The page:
Joshua Alan Parry
Tor, March 2013
Mass Market Paperback
From the publisher—
Scientists James Logan and his wife, Linda, have their dream careers at the world’s leading biotech company, GeneFirm, Inc. But their happiness is interrupted by a devastating bioterrorist attack: a deadly superflu that quickly becomes a global pandemic. The GeneFirm complex goes into lockdown and Linda’s research team is sent to high-security underground labs to develop a vaccine.
Above ground, James learns that GeneFirm security has been breached and Linda is in danger. To save her he must confront a desperate terrorist, armed government agents, and an invisible killer: Virus Thirteen.
Woe to the reader who starts Virus Thirteen thinking he’s going to get your standard pandemic disaster science fiction novel. No, indeed, this is one wild ride from start to finish with a mashup of all the scenarios that make a lot of people antsy just thinking about the possibilities. Take a bit of cloning, some global warming, a dash of power-grabbing, a little transgenics and genetic engineering, throw in some science run amok and you’ve got…
But wait! Don’t forget a whole lot of murder, a distinct lack of ethics and a Homeland Health department that watches your every bite or sip…
And there’s even more!
Besides all the plotlines—and don’t worry, they DO come together and make sense—there are some really interesting characters, good and bad. I was kind of surprised to find myself connecting the most with the secondary characters but that’s a large part of why I find this book so appealing. It’s an indication of how much care the author took with his players, even a neon orange dog and a self-doubting young man of rotund proportions, and I appreciate it.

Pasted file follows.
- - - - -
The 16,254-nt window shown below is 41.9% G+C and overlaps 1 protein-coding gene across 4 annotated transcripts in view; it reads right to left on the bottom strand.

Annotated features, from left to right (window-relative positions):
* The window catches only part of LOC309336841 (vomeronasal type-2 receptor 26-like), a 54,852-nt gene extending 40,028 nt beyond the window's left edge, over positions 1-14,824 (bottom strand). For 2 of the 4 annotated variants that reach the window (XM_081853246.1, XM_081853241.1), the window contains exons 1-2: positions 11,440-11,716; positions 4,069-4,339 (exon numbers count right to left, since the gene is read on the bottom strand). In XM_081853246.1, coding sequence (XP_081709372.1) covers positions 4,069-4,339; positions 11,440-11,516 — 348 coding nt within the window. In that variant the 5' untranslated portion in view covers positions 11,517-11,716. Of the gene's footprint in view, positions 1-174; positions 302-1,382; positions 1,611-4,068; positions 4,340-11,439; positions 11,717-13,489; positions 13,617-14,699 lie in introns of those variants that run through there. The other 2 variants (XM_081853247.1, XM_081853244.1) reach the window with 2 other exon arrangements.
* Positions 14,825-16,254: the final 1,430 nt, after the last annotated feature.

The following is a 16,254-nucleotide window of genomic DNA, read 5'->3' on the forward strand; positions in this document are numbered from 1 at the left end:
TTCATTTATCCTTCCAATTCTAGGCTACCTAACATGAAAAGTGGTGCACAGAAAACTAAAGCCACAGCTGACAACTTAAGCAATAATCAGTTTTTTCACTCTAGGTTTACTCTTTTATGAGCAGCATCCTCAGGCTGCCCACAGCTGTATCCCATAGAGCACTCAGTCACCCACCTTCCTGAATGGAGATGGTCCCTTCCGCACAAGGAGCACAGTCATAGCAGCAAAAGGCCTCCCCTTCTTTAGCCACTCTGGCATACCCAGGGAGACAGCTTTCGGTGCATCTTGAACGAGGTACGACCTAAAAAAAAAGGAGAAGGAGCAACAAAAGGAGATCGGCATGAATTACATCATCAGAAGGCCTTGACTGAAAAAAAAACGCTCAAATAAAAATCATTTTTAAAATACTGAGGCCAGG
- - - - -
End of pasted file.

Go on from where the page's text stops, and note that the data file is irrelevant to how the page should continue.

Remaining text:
This is one of the most entertaining and imaginative books I’ve read in a while and I’ll be honest—I’m still not sure if the author is completely serious or perhaps is making fun of all our insecurities about the future. I suspect there’s more than a touch of the latter but, either way, it doesn’t matter because Mr. Parry‘s debut is a winner of a story. He also happens to be a very good writer and his style of jumping from one scene and set of characters to another worked beautifully if his intention was to grab my attention and never let me look away. Along the way, he forced me to give a lot of consideration to where we might be heading if we’re not careful and that is never a bad thing. Joshua Alan Parry is an author I’ll be looking for again.
Reviewed by Lelia Taylor, March 2013.